L: I am also looking at climate change and capitalism, but I focus more on the epistemological and ecological consequences of that relationship. My background is in marine conservation and science communication, and academically in the history and philosophy of science, which seem like quite disparate fields but they coalesce in an interesting way, particularly within the context of the current environmental crises. My thesis is a sort of political ecology of the southern Great Barrier Reef, so I look at the intersections between ecosystems, anthropogenic pollutants, human/nature ontologies, scientific practice and environmental policy. Similarly to your work, this reflects some key challenges on the global scale, raising questions of how our structurally-entrenched western conceptions and values of nature, artifice and responsibility affect our ability to implement and justly govern effective conservation policies, protect ecosystems and design for uncertain futures.
My focus is on One Tree Island, which is a small coral cay where USYD has a scientific research station. The island has a fascinating legacy as a geographical region where so much pioneering knowledge has been generated, but since it’s also within a UNESCO world heritage site there are many political and social limitations on the kinds of knowledges and experiences that can come out of the space. I’m trying to understand how the geographical boundaries we imagine that a coral reef might have serves to limit our ability to understand the ecology of the reef at the scale of complexity that the Anthropocene requires. How do we account for the vastly significant and complex ecological and socio-political links that the reef has to geographically disparate areas — from the mangroves along the Queensland coast, to the Adani’s proposed mine site in the Galilee Basin to the sugar cane crops throughout Far North Queensland. All these constellations of species, policies, epistemologies and materials are critical to take into consideration, even when they challenge our traditionally imagined boundaries of islands, reefs and marine parks.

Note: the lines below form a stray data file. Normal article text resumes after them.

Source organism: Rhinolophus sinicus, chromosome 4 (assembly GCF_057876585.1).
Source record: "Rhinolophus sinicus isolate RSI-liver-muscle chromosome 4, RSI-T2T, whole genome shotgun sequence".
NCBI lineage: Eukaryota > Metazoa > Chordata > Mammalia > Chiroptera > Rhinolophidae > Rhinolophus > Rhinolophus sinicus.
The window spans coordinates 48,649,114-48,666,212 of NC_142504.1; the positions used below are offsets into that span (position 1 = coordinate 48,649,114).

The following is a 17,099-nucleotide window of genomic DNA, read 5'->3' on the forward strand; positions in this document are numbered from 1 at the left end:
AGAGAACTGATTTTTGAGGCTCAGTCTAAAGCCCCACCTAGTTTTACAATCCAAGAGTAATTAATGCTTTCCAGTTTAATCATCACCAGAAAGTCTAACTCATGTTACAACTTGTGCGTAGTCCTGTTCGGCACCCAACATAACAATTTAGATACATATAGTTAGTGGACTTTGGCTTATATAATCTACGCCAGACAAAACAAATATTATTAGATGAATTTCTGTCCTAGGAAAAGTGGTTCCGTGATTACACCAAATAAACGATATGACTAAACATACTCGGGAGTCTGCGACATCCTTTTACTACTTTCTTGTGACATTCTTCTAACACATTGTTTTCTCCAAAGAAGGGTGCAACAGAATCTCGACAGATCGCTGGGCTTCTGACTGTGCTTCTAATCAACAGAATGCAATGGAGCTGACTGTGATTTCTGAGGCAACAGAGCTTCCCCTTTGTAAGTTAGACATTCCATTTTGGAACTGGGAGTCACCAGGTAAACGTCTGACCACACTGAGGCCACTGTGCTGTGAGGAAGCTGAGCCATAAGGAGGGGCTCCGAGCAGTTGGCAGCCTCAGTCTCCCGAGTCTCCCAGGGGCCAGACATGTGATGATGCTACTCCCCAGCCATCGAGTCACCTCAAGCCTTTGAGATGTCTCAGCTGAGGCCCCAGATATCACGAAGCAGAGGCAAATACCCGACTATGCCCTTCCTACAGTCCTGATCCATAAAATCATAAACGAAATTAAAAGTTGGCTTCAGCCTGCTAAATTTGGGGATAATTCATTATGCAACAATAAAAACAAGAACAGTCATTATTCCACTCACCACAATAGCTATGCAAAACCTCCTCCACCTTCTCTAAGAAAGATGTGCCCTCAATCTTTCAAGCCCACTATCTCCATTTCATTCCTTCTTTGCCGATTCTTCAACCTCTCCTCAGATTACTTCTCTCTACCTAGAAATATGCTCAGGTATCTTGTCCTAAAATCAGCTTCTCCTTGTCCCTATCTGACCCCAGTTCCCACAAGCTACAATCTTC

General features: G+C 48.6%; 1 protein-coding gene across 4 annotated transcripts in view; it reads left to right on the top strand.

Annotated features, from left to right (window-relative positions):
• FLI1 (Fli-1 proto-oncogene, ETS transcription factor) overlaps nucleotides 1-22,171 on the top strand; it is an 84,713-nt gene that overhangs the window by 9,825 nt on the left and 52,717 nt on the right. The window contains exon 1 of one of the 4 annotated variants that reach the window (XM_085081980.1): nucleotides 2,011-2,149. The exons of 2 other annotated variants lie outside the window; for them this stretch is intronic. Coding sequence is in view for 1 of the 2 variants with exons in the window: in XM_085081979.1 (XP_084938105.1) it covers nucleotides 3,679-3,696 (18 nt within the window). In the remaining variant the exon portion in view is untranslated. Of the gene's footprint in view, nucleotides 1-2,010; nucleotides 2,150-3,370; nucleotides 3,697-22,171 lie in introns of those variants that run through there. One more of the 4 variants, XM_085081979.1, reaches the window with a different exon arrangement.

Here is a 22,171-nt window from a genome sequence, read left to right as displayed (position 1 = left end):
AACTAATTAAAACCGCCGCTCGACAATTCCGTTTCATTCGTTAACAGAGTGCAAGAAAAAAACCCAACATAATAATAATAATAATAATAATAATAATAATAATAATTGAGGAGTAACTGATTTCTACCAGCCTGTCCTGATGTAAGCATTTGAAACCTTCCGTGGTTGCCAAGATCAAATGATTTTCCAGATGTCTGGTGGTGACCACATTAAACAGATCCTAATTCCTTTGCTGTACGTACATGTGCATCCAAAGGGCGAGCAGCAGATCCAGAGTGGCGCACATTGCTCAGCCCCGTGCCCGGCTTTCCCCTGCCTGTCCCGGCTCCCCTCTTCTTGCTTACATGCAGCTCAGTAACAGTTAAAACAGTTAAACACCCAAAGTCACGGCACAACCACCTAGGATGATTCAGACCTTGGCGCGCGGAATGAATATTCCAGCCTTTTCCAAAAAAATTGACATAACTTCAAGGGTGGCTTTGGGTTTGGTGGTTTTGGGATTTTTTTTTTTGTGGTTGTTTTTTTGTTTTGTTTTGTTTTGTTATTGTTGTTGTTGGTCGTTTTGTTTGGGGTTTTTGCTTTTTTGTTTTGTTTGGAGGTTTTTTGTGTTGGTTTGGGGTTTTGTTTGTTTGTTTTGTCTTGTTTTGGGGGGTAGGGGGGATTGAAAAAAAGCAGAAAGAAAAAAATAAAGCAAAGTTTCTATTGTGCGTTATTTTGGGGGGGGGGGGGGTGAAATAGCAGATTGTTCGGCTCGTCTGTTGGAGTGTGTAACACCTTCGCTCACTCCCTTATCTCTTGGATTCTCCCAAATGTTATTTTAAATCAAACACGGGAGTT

It’s really a dream to be able to work with the SEI on this specific project; I’ve attended events at the SEI for years and for the past year I have been working with the professional staff as the Institute’s content editor. I can’t imagine doing this research anywhere else, since the SEI supports and really pioneers truly interdisciplinary collaboration, and we have a particularly rich legacy in the context of the GBR and the blue humanities, and as you would know, in environmental policy and justice. What in particular inspired you to work with the SEI on your project?
A: The chance to work in a community of scholars with wildly different but also interconnected and intersecting research agendas was one I couldn’t let pass by. Working in climate change research, as we all know, is not just mentally taxing – it’s emotionally devastating. So, to be around a group of people who can support each other while we try to tackle these issues is a lifesaver. I feel like there’s a rising tide of people pushing for alternative takes and that encourages me. We’re not alone! And we have a world to win.
Liberty Lawson is a writer, editor and interdisciplinary researcher based at the University of Sydney. Liberty completed her Bachelor of Science with First Class Honours in History and Philosophy of Science. Liberty is passionate about science communication and has worked with NGO’s across the Into-Pacific in coral reef restoration, marine conservation policy and sustainability education. Her PhD, in the Department of Gender and Cultural Studies, looks at the intersections between feminist epistemology, conservation policy and coral reefs. Liberty is a Global Oceans Ambassador for the NGO Positive Change for Marine Life, and a Blue Charter Fellow with the Association of Commonwealth Universities. Her writing has appeared in publications including Dark Mountain, Odiseo, Vice, The Planthuner, Antennae and more, and she is currently working as an editor for the Sydney Environment Institute and Anthroposphere: The Oxford Climate Review.